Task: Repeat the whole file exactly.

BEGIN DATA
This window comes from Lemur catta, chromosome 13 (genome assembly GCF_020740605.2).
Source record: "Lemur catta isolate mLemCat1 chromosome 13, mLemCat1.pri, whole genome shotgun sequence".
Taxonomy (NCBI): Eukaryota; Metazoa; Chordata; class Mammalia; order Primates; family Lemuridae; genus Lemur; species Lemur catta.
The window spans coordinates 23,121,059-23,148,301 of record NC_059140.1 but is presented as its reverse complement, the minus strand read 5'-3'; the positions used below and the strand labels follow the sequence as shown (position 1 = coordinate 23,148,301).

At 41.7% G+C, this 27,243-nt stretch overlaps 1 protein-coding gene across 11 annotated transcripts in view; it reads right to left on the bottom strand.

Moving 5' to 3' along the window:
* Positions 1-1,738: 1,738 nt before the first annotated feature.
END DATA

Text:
This window comes from Lemur catta, chromosome 13 (genome assembly GCF_020740605.2).
Source record: "Lemur catta isolate mLemCat1 chromosome 13, mLemCat1.pri, whole genome shotgun sequence".
Taxonomy (NCBI): Eukaryota; Metazoa; Chordata; class Mammalia; order Primates; family Lemuridae; genus Lemur; species Lemur catta.
The window spans coordinates 23,121,059-23,148,301 of record NC_059140.1 but is presented as its reverse complement, the minus strand read 5'-3'; the positions used below and the strand labels follow the sequence as shown (position 1 = coordinate 23,148,301).

At 41.7% G+C, this 27,243-nt stretch overlaps 1 protein-coding gene across 11 annotated transcripts in view; it reads right to left on the bottom strand.

Moving 5' to 3' along the window:
* Positions 1-1,738: 1,738 nt before the first annotated feature.